The timing of symptom onset after exposure to tear gas (CS) varies, depending on the duration of exposure and the organ system involved. With dermal effects, for example, erythema may develop within a few minutes, whereas acute generalized exanthematous pustulosis may have a latency period of 1-2 weeks. Similarly, respiratory effects can occur immediately (eg, cough) or develop after about 3 weeks (eg, laryngeal obstruction).[3]  

Most cases are self-limited, lasting 15-30 minutes after clothing is removed and the person is in an open space.[2] Reconsider the diagnosis of riot control agent exposure if symptoms persist longer than 30 minutes. However, in one study, the majority of subjects who were directly sprayed with CS in the face still had respiratory and oral symptoms after 1 hour.[9]   

Typically, exposed persons feel a burning sensation in the eyes, nose, mouth, and even airway. The eye is the most sensitive organ involved and is the most immediately and severely affected of all the target organs. Eye involvement may include the following:

  • Ocular pain, tearing, and severe blepharospasm are common; at high concentrations, 2-chloroacetophenone (CN) is known to cause corneal epithelial damage and chemosis.

  • Conjunctival injection and periorbital edema may be noted

  • More serious and even permanent eye injuries (eg, corneal abrasions, foreign bodies) can be caused by tear gas particles, other foreign particles, or the blast injury itself.

  • Patients may complain of blindness because of the intense tearing and blepharospasm, but patients who can physically open their eyes have no significant change in visual acuity

Other manifestations are as follows:

  • Nausea, vomiting, and diarrhea may occur
  • Rhinorrhea, sneezing, and hypersalivation often occur as agents come in contact with sensitive mucous membranes.
  • Patients also may report cough, chest tightness, dyspnea, and wheezing, but pulmonary function test results typically are not changed
  • Exacerbation of a chronic pulmonary condition, such as asthma or chronic obstructive pulmonary disease, may occur
  • Exercise exacerbates symptoms
  • Psychological effects (eg, anxiety) also provoke increased response
  • Tolerance to CS symptoms can develop with chronic low-grade exposures

Skin contact with a riot control agent results in erythema, tingling, and burning. Blistering may also occur after exposure to higher concentrations. Skin involvement tends to be more severe with CN, and may include irritation, bulla formation, and subcutaneous edema.[20] Dermal manifestations develop within minutes of exposure and last up to 1 hour after termination of exposure.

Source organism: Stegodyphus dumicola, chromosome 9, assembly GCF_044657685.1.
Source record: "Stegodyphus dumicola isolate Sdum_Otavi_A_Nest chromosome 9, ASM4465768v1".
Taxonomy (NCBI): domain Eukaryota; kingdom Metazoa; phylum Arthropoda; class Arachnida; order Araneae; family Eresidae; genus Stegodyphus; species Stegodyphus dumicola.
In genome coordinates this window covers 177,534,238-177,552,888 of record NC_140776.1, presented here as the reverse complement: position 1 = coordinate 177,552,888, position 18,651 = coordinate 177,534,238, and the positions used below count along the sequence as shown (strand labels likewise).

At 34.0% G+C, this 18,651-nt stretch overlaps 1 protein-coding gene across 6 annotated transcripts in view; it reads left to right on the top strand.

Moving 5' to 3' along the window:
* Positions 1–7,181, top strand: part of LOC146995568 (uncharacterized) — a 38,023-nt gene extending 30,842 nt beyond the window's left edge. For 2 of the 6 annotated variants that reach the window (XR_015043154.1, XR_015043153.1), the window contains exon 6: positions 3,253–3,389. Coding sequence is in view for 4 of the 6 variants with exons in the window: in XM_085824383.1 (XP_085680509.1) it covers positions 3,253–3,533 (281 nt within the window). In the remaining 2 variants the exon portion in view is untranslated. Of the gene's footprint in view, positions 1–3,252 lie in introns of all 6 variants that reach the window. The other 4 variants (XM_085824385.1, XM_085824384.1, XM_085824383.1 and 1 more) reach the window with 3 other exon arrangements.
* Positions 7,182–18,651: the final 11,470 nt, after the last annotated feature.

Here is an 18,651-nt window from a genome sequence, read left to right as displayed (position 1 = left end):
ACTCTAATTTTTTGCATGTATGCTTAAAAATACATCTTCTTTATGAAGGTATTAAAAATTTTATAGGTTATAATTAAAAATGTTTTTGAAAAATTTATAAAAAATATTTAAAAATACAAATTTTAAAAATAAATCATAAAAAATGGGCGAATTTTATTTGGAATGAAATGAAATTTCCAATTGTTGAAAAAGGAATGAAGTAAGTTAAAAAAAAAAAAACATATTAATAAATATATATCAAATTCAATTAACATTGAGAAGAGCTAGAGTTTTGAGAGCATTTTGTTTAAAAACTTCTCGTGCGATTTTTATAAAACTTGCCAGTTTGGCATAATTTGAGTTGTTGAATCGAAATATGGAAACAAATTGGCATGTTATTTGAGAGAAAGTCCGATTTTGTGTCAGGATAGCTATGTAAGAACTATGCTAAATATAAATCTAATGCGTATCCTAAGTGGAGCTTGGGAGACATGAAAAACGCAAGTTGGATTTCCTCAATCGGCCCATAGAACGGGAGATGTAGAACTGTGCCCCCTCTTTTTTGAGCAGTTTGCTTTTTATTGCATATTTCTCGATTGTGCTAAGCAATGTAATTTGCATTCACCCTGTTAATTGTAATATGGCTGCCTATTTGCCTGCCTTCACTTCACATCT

More severe skin injuries can occur in hot, humid environments with heavily sweating or wet patients or with prolonged or close-range exposures. First- or second-degree burns and delayed allergic contact dermatitis may be seen, especially with exposure to CN and CS.

Police and bystanders may be unintended victims of riot control agents. In a study by Watson and Rycroft, six police officers and one bystander developed contact dermatitis, leukoderma, exacerbation of seborrheic dermatitis, and aggravation of rosacea following exposure to CS.[21]

Serious effects, including death, have been reported. CN has accounted for five deaths due to pulmonary injury and/or asphyxia. A case report involved a 4-week-old infant who accidentally received a discharge of pepper spray (OC), which immediately led to respiratory distress, followed by apnea. The infant was resuscitated and ultimately recovered after much intensive care, including extracorporeal membrane oxygenation (ECMO).[22]

Severe effects (eg, pulmonary edema, chemical pneumonitis) usually occur only with prolonged exposure in an enclosed space. Such exposures can damage the respiratory tree. Upper airway mucosal necrosis and pulmonary edema have been reported.

Some studies have suggested that CS may be converted into cyanide in the peripheral tissues. However, the risk of cyanide toxicity seems to be minimal.[23]

There are limited data on the effects of tear gas during pregnancy, but the risk of fetal toxicity is thought to be minimal. There are no reports of tear gas in breast milk following exposure.[24]

Unintentional oral ingestions can occur, specifically in children. Abdominal cramps and diarrhea are common, but the ultimate course usually is uneventful. The lethal dose in one half of the exposed population (LD50) in animals is 200 mg/kg, which is an amount unlikely to be ingested.

Other gases irritating to the mucous membranes and respiratory system (eg, lewisite, phosgene oxime) may be confused with pulmonary irritants. Features that help with distinguishing these include the following:

  • A history of gas exposure in use by law enforcement or military training suggests tear gas use.
  • Eye symptoms are especially prominent in pulmonary irritant use.
  • Significant respiratory findings are rare but may occur in high concentrations in an enclosed space, especially in pediatric and geriatric victims with preexisting comorbidities.